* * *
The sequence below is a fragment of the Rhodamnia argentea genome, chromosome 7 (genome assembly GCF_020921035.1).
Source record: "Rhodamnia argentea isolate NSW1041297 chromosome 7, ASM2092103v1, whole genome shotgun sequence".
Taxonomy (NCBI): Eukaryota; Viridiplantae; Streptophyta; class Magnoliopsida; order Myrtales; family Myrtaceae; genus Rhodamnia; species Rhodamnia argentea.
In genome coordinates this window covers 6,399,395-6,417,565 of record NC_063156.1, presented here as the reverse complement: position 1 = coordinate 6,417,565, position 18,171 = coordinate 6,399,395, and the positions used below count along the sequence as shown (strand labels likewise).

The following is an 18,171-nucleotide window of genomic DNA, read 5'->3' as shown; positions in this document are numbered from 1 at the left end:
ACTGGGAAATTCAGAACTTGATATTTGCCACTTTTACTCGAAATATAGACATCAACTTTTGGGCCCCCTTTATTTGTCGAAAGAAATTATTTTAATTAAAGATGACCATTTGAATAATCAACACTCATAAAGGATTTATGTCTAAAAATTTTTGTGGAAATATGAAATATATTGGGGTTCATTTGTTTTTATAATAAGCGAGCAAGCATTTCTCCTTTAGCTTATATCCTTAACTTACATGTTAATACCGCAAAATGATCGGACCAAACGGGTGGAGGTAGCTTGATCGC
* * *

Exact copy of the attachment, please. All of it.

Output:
The sequence below is a fragment of the Rhodamnia argentea genome, chromosome 7 (genome assembly GCF_020921035.1).
Source record: "Rhodamnia argentea isolate NSW1041297 chromosome 7, ASM2092103v1, whole genome shotgun sequence".
Taxonomy (NCBI): Eukaryota; Viridiplantae; Streptophyta; class Magnoliopsida; order Myrtales; family Myrtaceae; genus Rhodamnia; species Rhodamnia argentea.
In genome coordinates this window covers 6,399,395-6,417,565 of record NC_063156.1, presented here as the reverse complement: position 1 = coordinate 6,417,565, position 18,171 = coordinate 6,399,395, and the positions used below count along the sequence as shown (strand labels likewise).

The following is an 18,171-nucleotide window of genomic DNA, read 5'->3' as shown; positions in this document are numbered from 1 at the left end:
ACTGGGAAATTCAGAACTTGATATTTGCCACTTTTACTCGAAATATAGACATCAACTTTTGGGCCCCCTTTATTTGTCGAAAGAAATTATTTTAATTAAAGATGACCATTTGAATAATCAACACTCATAAAGGATTTATGTCTAAAAATTTTTGTGGAAATATGAAATATATTGGGGTTCATTTGTTTTTATAATAAGCGAGCAAGCATTTCTCCTTTAGCTTATATCCTTAACTTACATGTTAATACCGCAAAATGATCGGACCAAACGGGTGGAGGTAGCTTGATCGC